Telly hardman Ant Middleton has confessed that he secretly suffers from a fear of small ­spaces – and is terrified of lifts.

The former elite soldier – star of hit Channel 4 show SAS: Who Dares Wins – admitted that getting in an elevator can bring him “close to a panic attack”.

The SBS veteran revealed: “I suffer from claustrophobia – not an ideal ­condition to have when you’re in the Special Forces.

“I’m OK in crowds, but could you put me into the boot of a car without me flipping out? No. Could I spend any meaningful time in a small caving tunnel? No.

“A small lift is enough to bring me close to a panic attack – those moments when you find yourself taking long, deliberate breaths to try to keep yourself calm.” He explained: “I hate the lack of ­control. When I get into those situations, I’m immediately looking for the exit route.

The telly hardman is terrified of confined spaces

“If I enter a lift and I know I’m ­completely locked in, that’s when I say to myself, ‘F***, if something goes wrong, I’m going to have to prise those doors open. Breathe, breathe, breathe, breathe: whatever you do, don’t stop.’

“If there’s a little cubby hole, something that gives me more space to ­escape, then I’m OK with it.

“If I’m crawling through a tunnel and I can see a light at its end, I’m fine. I know there’ll be enough air.

“If it’s bendy and I can’t see the exit, then I’m in trouble and I know I’ll have to work really hard to calm myself down.”

Ant says suffering from claustrophobia can be especially difficult when you're in the Special Forces

Ant, 39, revealed his fear in his new book Zero Negativity: The Power of Positive Thinking. He admits that now that he is no longer an active soldier he tries to avoid situations where he could find himself in confined spaces.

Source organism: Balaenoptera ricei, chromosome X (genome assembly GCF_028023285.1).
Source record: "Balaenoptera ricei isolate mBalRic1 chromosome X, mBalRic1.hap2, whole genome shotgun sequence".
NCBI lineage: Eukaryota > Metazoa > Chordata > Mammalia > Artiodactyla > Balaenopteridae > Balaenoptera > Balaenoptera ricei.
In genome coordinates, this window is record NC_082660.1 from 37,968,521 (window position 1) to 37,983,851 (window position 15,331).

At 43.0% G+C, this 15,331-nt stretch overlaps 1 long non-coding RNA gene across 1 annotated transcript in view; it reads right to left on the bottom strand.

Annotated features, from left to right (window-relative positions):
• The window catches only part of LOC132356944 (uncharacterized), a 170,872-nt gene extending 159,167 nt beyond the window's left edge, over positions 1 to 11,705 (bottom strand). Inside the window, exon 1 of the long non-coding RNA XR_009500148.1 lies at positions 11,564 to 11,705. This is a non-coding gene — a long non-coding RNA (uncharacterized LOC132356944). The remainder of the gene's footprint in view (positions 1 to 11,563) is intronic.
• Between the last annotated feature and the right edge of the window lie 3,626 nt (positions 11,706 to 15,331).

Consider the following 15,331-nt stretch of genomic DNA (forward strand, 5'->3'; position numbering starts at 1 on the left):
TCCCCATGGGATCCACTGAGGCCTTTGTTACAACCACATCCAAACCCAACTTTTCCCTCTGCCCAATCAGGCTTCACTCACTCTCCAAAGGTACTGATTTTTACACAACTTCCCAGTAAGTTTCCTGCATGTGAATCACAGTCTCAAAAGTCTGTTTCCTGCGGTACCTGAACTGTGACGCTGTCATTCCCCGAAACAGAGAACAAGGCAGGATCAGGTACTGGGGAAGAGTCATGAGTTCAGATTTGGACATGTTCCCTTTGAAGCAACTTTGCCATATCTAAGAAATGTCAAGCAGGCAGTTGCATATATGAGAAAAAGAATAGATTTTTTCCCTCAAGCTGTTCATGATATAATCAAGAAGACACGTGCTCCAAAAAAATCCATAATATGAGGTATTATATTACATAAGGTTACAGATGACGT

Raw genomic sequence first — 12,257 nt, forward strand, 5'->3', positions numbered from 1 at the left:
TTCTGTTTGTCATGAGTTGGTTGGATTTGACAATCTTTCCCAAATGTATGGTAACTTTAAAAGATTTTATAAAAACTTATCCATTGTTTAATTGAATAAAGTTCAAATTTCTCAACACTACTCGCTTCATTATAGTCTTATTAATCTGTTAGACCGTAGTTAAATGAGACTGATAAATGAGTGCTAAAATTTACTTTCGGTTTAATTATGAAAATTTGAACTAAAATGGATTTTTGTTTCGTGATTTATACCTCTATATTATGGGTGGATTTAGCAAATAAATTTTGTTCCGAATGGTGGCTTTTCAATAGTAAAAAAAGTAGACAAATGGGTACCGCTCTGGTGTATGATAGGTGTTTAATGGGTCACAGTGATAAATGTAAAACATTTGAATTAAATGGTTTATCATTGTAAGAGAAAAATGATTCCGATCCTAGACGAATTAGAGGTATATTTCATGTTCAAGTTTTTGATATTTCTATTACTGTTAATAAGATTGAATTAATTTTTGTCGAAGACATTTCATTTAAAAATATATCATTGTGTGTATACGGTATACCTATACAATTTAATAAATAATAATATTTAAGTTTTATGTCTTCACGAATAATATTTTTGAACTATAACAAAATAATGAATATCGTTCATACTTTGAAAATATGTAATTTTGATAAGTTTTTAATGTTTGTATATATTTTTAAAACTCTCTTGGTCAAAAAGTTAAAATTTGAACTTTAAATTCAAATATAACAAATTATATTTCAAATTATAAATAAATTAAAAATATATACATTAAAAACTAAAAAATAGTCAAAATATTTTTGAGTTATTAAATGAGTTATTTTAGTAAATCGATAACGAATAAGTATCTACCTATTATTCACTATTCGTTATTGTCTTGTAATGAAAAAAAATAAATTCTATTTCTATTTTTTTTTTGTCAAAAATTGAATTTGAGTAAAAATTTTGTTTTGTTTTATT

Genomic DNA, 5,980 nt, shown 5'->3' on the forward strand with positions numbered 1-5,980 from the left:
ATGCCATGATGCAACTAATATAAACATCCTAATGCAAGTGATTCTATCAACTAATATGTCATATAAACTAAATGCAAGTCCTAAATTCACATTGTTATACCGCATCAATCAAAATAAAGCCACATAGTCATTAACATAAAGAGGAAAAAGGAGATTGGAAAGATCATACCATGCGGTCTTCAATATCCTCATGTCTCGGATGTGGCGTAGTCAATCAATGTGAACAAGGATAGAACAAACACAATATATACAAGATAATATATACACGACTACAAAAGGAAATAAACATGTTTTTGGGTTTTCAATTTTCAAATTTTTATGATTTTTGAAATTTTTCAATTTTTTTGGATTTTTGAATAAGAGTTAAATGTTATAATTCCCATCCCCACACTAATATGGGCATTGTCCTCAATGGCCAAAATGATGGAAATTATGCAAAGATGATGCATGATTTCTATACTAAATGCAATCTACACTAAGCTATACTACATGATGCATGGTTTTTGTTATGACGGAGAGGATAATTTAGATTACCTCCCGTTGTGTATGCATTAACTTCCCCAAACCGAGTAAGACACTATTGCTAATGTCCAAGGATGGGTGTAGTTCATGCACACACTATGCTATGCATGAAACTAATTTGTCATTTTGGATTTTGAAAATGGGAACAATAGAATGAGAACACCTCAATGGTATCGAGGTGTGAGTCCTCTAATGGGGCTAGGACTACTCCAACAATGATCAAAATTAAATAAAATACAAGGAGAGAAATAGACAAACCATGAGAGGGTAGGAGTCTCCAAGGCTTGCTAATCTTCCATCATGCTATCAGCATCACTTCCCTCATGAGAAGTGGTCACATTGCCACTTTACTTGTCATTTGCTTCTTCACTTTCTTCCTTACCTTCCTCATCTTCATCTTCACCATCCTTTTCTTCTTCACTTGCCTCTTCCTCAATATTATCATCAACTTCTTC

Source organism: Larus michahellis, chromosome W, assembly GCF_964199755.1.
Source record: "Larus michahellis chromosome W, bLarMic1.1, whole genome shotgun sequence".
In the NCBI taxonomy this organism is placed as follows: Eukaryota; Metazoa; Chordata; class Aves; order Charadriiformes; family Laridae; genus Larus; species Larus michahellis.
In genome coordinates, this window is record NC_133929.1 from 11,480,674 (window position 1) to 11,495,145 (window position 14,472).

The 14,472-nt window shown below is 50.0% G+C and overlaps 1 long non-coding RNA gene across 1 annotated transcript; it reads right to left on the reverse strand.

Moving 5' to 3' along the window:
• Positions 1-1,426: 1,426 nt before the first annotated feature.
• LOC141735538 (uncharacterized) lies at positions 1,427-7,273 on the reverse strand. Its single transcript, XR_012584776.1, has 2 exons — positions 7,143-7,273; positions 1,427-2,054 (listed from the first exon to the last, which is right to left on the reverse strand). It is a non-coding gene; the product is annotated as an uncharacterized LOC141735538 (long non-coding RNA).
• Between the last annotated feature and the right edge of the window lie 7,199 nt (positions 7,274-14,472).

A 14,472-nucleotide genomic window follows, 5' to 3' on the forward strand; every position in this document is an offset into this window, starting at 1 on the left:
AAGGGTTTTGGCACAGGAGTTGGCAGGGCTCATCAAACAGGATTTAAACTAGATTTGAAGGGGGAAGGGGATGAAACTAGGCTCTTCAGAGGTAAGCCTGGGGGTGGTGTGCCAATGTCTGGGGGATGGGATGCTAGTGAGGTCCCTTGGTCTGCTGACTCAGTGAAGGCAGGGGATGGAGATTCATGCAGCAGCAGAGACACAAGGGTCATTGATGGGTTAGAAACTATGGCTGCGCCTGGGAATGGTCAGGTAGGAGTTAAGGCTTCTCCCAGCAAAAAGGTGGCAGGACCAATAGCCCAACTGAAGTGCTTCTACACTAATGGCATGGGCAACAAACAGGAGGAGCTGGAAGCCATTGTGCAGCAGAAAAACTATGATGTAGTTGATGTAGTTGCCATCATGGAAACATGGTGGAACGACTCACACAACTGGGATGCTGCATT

He said: “I’ve got better and better at coping with claustrophobia over the years.

“In my old life there were times when I’d no choice but to put myself through it, and on those occasions I was able to exert the self-control needed to succeed.

The hardman tries to avoid situations where he could find himself in confined spaces

“Now, however, I’ve reached a point where I ask myself, ‘how much of my life am I really going to be spending in these sorts of small, confined spaces?’ The answer is – not much.

“So is it worth expending vast amounts of my time and energy ­confronting this fear? Probably not. It doesn’t affect my career, it’s not ­stopping me from being a good ­husband or father and it’s not preventing me doing anything I love.”

Ant added: “When I struggled with fear and found myself not wanting to go back to Afghanistan, I had to ­confront it, because I risked losing ­everything I loved doing.

Ant has been getting better and better at coping with claustrophobia over the years

“I had to ask myself if I was willing to sacrifice my training, the belonging I felt as part of that unit, to the fact that I was scared. No, I wasn’t willing to abandon any of it, so I worked on it, I challenged it until I had defeated it.

“Claustrophobia is different. At the time, it was manageable and I knew I could just drag it along with me.

“Now I simply steer clear of any ­situation where I think I’m likely to feel that discomfort.”